The global pandemic and the intensifying ecological crisis have been exposed and shattered beyond restoration rotten norms and untenable normality. Yet America’s mainstream columnists aren’t writing about urgent global challenges, but sticking to literally provincial perspectives.
They ask questions like, “What is California for when summertime, the season in which the Golden State once found its fullest luster, turns from heaven into hell?”
Such a question adheres, to the point of meaninglessness, to two of the unstated commandments for MSM columnists: thou shall remain superficial, and not address fundamental issues; and thou shall write in terms of particularities of place, and not ask the big questions. There are exceptions of course, but as the saying goes, the exception proves the rule.
My intent in this column, as a longtime Californian, is to take up the question of California’s purpose from a deeper perspective.
The reader may ask, isn’t talking about the “purpose of California” inherently silly? Hasn’t California, from its formative years of Gold Rush hysteria, always symbolized the pot of gold at the end of the rainbow?
It’s true that the westward expansion of America found its fullest expression, and both finest and foulest flower, in California. In my neck of the smoldering, charred woods, the last ‘wild’ Indian, Ishi, wandered into the town of Oroville about a century ago after his small tribe had been driven and slaughtered down to just him.
On the other hand, John Muir was the spiritual wellspring and political founder not just of the Sierra Club, but of the environmental movement itself. Reading his luminous writings when I came to California as a young man, and hiking the Sierras when Muir would still have recognized them, I felt to my marrow what Muir meant when he wrote of “the Range of Light.”
And after a memorable high-country backpacking trip starting at Hetch Hetchy, the inundated valley adjacent to Yosemite Valley that Muir said surpassed even Yosemite’s beauty, I also understood what killed him.
Though Hetch Hetchy was within the boundaries of the first national park, it was dammed in the early part of the 20th century to provide water for faraway San Francisco. From then on, truncated waterfalls filled a huge reservoir, marring Hetch Hetchy’s magnificent cliffs with a bathtub ring only miles away from where millions of people gawk at Bridal Veil’s majesty.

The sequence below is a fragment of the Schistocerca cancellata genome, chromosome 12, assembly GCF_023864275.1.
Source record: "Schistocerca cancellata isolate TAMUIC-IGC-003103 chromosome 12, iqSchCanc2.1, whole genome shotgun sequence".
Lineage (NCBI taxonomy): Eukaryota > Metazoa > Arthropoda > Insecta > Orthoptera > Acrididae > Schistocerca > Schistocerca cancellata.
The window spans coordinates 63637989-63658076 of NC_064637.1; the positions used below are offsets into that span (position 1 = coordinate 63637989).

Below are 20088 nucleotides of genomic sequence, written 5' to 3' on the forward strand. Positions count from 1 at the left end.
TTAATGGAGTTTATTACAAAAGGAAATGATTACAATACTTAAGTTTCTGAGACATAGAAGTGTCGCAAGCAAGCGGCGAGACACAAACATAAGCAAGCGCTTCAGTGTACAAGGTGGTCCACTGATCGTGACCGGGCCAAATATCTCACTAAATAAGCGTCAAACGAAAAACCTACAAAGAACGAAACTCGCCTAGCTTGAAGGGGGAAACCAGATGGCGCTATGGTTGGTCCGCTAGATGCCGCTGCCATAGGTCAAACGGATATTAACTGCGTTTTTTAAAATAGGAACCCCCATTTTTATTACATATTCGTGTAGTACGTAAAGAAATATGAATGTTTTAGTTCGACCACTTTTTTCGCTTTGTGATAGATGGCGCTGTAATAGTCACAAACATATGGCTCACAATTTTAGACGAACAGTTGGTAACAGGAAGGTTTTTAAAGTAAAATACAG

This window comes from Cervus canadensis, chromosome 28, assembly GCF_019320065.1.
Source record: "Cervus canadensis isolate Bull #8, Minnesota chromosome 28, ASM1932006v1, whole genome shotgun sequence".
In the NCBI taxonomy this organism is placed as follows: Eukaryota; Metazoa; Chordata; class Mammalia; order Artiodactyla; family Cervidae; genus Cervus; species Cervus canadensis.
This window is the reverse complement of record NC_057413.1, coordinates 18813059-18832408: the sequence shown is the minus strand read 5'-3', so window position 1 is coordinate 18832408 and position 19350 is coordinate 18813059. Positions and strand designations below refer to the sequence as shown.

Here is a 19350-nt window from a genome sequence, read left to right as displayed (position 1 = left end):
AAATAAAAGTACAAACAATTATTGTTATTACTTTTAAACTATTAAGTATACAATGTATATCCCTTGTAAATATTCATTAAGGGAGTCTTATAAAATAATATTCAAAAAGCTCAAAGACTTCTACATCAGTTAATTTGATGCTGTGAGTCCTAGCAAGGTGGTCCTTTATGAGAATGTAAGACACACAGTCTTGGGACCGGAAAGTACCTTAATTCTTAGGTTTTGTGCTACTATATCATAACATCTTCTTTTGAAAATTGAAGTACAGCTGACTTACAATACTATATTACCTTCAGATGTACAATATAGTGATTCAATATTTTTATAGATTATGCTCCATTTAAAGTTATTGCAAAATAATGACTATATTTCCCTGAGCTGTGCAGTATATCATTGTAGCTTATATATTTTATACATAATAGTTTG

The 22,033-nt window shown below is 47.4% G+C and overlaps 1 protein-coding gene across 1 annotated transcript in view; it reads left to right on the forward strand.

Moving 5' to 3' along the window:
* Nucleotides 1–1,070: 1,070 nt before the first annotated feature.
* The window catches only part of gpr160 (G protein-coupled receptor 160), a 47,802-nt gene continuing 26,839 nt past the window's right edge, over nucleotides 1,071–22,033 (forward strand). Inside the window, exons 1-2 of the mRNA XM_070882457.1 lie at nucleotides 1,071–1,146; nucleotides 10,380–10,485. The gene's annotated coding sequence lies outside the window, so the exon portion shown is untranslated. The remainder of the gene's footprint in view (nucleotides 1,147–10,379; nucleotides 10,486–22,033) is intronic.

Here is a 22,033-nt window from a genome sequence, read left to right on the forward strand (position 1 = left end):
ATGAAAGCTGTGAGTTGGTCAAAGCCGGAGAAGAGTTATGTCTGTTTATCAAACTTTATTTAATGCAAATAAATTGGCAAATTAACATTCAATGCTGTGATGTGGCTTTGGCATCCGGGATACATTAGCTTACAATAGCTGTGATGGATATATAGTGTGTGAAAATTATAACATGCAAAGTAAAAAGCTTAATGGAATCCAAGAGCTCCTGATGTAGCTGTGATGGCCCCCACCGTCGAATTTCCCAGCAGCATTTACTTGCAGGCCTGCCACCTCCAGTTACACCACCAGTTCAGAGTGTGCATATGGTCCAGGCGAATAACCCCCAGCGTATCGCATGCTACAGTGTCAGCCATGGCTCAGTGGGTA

Ishi, representing literally the last remaining member of California’s 300 distinct tribes, represents one part of California’s history. And the mounds of hydraulic waste around the streams and rivers of Oroville and a hundred other Gold Mining towns (as industrialized strip-mining replaced the miner’s pan) are remnants of California’s original purpose.
John Muir’s religious feeling about California’s beauty represents another side, indeed another dimension, which gave rise to a national and global environmental movement.
Now that there can be no doubt which side is winning the battle for the earth, nationally and globally, it’s fitting to ask here at the terminus of the American dream: Is there a newfound purpose for California?
The dead-enders who still follow “the former guy” believe California’s problem is not enough of man, irrationally believing that the climate crisis is not the cause of the wildfires, but lack of “forest management.” They prove that Neanderthals are still among us. But reasonable people realize that the Europeanization of California’s (or for that matter Oregon and Washington’s) forests is completely unworkable.
So can California, which prides itself as the world’s fifth largest economy if it was its own nation (as much of the rest of America often views it), stand for something larger?
Kiwis love to say, “New Zealand punches above its weight.” But California punches way below its weight. Why is that so?
I’m not advocating for secession, which on the psychological level has already occurred internally in America anyway. I’m advocating for leadership that encompasses all dimensions of human experience, beginning inwardly with a religious feeling for the sanctity of wilderness and a viable, diverse Earth; and expressed outwardly in a new ‘Manifest Destiny’ of political vision that encompasses the world in an age when national, much less provincial perspectives have become ridiculous.
California is much more than its weather, and our thinking has to go beyond that superficiality, despite and because of how manifestly dire the weather has become. Can California lead the way in redefining humankind’s relationship to nature, and each other?
Californians, finding themselves at the epicenter of the human ecological and identity crisis, know that isn’t a rhetorical question, but the first one that must be honestly asked and held.
lefevremartin at gmail.com